The difficulty of the task doesn't deter Skoog Haslum, who has previously commanded a United Nations naval mission catching terrorists and smugglers off the coast of Lebanon. Indeed, the 46-year-old married mother of two young boys, who entered officer training after completing voluntary military service, is a tough commander who dismisses notions of female solidarity. "Ewa is robust, stable and knows what she wants," says retired navy captain Göran Frisk, Sweden's top submarine hunter during the final decade of the Cold War. "She's a knowledgeable and versatile naval officer, and was an excellent ship commander. She's also very compassionate towards her crew and subordinate officer, and is a good leader at sea."

In the past, Skoog Haslum has said that commanding a ship is the best career she could ever imagine. She told the Swedish daily, Svenska Dagbladet, that she "doesn't have a need for female companionship", neither on the ship nor in civilian life, adding that she is "not interested in the female networks [in the [armed forces].''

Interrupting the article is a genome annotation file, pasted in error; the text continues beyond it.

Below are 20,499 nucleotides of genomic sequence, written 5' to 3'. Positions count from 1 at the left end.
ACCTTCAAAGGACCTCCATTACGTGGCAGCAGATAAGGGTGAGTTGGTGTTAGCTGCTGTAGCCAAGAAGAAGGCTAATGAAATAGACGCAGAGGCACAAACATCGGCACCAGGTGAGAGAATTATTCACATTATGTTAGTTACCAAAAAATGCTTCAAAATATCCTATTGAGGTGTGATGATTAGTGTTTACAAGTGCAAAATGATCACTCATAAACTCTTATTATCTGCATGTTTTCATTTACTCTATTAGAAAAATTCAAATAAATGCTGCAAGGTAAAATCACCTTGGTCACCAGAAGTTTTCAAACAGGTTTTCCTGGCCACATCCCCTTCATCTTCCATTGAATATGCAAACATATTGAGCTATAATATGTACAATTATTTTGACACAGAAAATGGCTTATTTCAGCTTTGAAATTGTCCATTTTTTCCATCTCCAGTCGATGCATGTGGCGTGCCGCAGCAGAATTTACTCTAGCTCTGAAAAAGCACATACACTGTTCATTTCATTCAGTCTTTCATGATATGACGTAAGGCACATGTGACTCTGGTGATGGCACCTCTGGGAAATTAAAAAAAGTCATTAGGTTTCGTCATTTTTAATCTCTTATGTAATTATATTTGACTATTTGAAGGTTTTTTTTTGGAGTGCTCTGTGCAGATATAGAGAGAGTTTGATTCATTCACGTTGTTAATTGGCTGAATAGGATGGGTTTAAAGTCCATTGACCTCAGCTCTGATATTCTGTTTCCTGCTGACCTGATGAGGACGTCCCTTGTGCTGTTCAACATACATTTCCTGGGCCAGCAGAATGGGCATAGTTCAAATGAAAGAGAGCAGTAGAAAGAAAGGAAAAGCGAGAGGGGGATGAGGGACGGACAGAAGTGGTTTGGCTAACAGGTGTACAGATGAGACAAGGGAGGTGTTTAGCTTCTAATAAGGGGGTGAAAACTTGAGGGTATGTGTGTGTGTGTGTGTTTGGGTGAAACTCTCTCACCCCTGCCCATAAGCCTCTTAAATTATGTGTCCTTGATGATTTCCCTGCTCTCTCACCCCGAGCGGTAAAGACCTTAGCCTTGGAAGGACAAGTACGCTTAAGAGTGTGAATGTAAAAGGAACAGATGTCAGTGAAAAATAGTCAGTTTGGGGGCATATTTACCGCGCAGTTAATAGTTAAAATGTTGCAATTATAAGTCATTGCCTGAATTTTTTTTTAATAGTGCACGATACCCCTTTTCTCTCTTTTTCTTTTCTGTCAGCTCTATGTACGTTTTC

During her six-month terrorist-hunting posting in Lebanon, Skoog Haslum only had one break at home, otherwise contending herself with phone calls to her family.

Russia denies having military vessels off the Swedish coast, but the unexplained sighting of Professor Logachev – which specialises in seabed reconnaissance and features a compartment for underwater vehicles – in October raised eyebrows. More witnesses to the October incident have come forward, with one having spotted a radio antenna that, according to the Swedish daily Dagens Nyheter is used for communications with individuals on shore.